In the world of commercial real estate, navigating through various lease types and their terms can be a complex task. One aspect that often puzzles tenants and landlords alike is the concept of ‘percentage rent’. This blog post aims to demystify percentage rent and explain how it’s calculated.

What is Percentage Rent?

Percentage rent is a common term in retail property leases. It’s an additional rent amount paid by the tenant, based on a percentage of the tenant’s gross sales. This model is particularly prevalent in shopping centers and malls, where the landlord’s income is in part directly tied to the success of the tenant’s business.

Why Percentage Rent?

The rationale behind using a percentage rent clause in a commercial lease is twofold. First, it aligns the interests of the landlord and tenant – as the tenant’s sales increase, both parties benefit. Second, it in part ties rent to actual sales rather than a flat rate, although leases are commonly structures such that tenent pays base rent and percentage rent only to the extent sales are above a cretain threshold.

Calculating Percentage Rent

The calculation of percentage rent involves several key components:

  1. Breakpoint: This is the sales threshold beyond which percentage rent is due. It can be a natural or artificial breakpoint. A natural breakpoint is determined by dividing the annual base rent by the agreed-upon percentage. For example, if the base rent is $120,000 per year and the percentage rate is 6%, the breakpoint is $2,000,000 ($120,000 / 6%). An artificial breakpoint is a predetermined sales figure, irrespective of the base rent.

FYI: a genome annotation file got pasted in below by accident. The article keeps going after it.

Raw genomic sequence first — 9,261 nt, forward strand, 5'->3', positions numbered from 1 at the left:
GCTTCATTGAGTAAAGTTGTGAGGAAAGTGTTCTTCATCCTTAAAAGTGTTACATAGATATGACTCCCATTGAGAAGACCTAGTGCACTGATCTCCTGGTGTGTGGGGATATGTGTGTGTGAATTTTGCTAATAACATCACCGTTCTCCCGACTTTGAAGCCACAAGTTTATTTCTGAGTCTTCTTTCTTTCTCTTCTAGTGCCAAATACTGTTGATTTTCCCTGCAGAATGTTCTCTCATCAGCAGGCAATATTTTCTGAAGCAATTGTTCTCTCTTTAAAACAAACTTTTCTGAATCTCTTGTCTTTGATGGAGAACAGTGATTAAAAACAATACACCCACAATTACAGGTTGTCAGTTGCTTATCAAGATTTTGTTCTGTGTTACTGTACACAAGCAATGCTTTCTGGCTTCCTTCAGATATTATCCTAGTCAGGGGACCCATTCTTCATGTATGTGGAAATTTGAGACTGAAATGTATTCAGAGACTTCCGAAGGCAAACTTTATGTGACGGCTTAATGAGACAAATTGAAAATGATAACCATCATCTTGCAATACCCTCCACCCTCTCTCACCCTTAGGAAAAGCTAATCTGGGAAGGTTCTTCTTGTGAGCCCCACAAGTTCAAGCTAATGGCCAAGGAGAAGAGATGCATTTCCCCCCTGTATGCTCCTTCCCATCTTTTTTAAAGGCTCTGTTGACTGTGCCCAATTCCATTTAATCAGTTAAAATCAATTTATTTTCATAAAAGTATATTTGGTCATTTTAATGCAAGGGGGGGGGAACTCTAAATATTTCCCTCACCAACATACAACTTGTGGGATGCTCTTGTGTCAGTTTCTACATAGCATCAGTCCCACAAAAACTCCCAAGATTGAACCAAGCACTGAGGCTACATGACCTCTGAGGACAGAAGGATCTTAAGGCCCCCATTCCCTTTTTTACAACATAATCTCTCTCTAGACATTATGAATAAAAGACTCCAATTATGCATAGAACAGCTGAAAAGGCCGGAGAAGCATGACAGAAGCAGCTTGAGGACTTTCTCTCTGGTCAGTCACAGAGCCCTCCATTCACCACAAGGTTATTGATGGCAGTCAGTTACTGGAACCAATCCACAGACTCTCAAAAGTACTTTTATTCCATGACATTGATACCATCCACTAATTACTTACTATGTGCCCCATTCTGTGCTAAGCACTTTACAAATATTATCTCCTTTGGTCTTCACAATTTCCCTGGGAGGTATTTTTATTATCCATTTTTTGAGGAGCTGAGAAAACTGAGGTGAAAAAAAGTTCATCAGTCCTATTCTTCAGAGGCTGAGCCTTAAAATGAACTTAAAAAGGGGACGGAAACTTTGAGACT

2. Percentage Rate: This is the agreed-upon percentage of gross sales that constitutes the percentage rent. It’s typically negotiated between the landlord and tenant and varies based on the type of business and location.
  3. Gross Sales: This includes all revenue from the business conducted on the premises, sometimes with specific exclusions agreed upon in the lease.

Example Calculation

Let’s say a tenant has an annual base rent of $100,000, and the agreed percentage rate is 5%. If the annual gross sales are $1,500,000:

  1. Calculate the natural breakpoint: $100,000 / 5% = $2,000,000.
  2. Since the gross sales ($1,500,000) did not exceed the breakpoint, the tenant would not pay any percentage rent.

However, if the gross sales were $2,500,000:

  1. Sales exceeding the breakpoint: $2,500,000 – $2,000,000 = $500,000.
  2. Percentage rent: 5% of $500,000 = $25,000.

In this scenario, the tenant would pay the base rent of $100,000 plus the percentage rent of $25,000, totaling $125,000 for that year.

Final Thoughts

Percentage rent offers a flexible arrangement that can benefit both landlords and tenants, especially in fluctuating market conditions. However, it’s crucial for both parties to understand the terms and calculations involved. Always consult with a real estate professional or legal advisor to navigate these agreements effectively.